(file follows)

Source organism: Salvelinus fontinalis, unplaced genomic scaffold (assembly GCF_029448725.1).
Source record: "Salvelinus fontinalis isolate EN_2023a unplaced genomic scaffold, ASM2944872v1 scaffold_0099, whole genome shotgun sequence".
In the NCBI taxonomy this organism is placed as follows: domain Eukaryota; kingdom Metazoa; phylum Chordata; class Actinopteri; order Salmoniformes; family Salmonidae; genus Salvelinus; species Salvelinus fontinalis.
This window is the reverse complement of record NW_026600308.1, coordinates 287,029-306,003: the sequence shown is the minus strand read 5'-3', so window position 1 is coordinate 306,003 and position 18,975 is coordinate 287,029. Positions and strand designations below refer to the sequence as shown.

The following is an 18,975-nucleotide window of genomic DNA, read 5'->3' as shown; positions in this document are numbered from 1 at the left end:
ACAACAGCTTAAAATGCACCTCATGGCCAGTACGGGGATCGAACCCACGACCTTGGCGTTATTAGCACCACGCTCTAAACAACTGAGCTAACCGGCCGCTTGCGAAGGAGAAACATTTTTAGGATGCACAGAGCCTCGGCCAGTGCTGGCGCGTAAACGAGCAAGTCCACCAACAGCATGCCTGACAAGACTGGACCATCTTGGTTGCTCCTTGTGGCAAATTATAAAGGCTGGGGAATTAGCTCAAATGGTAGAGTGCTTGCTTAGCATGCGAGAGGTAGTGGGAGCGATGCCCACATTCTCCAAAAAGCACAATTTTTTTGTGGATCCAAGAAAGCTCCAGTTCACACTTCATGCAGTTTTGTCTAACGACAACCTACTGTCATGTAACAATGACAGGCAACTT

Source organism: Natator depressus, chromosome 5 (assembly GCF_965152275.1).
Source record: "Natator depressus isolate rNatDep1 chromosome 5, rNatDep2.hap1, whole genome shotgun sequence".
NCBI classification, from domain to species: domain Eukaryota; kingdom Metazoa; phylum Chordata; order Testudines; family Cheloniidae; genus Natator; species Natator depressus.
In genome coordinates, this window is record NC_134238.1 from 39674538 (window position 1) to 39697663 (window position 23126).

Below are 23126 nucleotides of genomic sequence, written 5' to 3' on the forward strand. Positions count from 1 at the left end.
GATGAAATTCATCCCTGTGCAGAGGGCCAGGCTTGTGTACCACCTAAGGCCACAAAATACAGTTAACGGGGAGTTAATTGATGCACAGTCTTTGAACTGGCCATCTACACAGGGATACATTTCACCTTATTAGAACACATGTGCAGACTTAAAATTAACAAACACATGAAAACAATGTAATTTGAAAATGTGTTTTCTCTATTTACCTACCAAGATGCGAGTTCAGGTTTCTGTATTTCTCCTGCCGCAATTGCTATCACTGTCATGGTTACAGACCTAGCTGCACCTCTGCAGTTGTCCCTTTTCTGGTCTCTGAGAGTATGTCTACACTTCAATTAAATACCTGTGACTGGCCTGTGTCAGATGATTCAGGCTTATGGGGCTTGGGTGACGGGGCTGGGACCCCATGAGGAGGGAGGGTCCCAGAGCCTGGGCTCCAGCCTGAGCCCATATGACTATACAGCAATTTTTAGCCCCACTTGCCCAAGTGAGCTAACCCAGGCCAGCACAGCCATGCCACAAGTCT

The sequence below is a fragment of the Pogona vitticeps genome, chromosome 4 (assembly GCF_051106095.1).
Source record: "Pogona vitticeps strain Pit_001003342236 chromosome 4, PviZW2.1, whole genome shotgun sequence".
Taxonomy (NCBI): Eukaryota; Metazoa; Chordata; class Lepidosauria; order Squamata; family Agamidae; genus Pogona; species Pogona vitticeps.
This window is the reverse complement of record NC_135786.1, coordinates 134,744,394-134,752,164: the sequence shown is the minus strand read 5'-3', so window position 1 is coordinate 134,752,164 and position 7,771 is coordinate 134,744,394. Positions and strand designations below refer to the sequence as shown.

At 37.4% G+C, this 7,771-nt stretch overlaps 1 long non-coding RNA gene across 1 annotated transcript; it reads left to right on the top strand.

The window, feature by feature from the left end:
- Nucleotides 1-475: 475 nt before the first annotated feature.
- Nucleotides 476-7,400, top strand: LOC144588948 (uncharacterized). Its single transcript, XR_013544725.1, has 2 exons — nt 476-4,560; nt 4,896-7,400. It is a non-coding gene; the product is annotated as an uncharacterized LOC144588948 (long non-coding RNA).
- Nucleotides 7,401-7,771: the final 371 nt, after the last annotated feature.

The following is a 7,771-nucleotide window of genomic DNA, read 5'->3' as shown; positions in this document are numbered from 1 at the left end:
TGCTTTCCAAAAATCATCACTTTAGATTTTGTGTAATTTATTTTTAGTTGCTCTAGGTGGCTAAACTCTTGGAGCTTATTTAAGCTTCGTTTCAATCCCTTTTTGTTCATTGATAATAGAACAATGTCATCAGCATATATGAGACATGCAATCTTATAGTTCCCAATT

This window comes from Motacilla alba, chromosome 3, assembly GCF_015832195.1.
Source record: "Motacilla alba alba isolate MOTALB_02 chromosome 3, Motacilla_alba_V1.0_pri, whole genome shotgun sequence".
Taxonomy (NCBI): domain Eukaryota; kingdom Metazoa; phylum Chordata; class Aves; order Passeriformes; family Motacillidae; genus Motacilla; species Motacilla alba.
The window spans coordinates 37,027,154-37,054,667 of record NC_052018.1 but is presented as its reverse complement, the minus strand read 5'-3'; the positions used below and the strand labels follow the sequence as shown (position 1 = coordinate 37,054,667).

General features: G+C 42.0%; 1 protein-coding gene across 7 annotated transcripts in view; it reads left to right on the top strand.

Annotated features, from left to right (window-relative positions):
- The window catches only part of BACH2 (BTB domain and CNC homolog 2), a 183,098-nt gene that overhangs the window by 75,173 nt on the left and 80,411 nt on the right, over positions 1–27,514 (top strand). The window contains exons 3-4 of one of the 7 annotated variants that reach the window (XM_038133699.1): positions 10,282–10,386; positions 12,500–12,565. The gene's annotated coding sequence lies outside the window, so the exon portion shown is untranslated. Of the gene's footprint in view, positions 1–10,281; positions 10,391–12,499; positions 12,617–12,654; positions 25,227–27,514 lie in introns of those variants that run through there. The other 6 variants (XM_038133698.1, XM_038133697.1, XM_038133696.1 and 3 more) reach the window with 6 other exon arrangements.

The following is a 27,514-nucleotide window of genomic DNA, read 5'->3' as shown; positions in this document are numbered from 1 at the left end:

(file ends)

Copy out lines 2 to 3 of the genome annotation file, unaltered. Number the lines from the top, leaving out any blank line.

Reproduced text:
Source record: "Salvelinus fontinalis isolate EN_2023a unplaced genomic scaffold, ASM2944872v1 scaffold_0099, whole genome shotgun sequence".
In the NCBI taxonomy this organism is placed as follows: domain Eukaryota; kingdom Metazoa; phylum Chordata; class Actinopteri; order Salmoniformes; family Salmonidae; genus Salvelinus; species Salvelinus fontinalis.